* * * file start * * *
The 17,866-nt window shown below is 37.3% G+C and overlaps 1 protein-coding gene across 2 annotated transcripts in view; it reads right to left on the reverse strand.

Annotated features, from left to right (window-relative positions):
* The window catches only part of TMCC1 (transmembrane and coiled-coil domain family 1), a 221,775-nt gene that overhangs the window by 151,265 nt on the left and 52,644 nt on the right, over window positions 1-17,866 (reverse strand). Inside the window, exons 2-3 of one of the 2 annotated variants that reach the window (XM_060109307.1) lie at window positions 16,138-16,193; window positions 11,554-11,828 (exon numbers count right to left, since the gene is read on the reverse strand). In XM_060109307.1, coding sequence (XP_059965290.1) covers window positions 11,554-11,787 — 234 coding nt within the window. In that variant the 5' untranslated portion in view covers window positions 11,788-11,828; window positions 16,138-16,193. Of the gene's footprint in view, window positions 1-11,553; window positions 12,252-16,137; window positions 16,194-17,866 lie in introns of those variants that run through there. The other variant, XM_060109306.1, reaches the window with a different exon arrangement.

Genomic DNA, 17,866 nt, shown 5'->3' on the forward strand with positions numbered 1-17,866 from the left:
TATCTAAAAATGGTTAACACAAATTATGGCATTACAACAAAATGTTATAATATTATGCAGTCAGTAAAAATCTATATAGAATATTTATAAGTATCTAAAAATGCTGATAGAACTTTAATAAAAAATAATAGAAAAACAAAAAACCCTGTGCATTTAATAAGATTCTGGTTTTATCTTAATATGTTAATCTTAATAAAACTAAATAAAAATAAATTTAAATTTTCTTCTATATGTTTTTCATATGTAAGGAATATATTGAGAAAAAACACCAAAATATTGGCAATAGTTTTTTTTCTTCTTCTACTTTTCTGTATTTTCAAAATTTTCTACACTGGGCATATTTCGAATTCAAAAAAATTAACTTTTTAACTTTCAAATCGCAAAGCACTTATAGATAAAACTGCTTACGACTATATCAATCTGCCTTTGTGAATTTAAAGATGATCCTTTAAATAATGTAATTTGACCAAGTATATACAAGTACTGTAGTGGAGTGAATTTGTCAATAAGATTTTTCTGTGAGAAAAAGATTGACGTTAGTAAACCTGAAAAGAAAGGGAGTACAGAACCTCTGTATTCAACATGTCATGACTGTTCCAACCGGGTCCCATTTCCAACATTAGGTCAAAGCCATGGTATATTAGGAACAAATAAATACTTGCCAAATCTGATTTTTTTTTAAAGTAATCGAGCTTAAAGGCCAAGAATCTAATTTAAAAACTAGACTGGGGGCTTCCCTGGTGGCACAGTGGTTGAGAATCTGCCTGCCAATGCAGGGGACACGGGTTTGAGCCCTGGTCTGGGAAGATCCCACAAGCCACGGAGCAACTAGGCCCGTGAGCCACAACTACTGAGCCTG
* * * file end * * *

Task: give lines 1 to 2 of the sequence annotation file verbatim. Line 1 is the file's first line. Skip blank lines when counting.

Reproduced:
The 17,866-nt window shown below is 37.3% G+C and overlaps 1 protein-coding gene across 2 annotated transcripts in view; it reads right to left on the reverse strand.

Annotated features, from left to right (window-relative positions):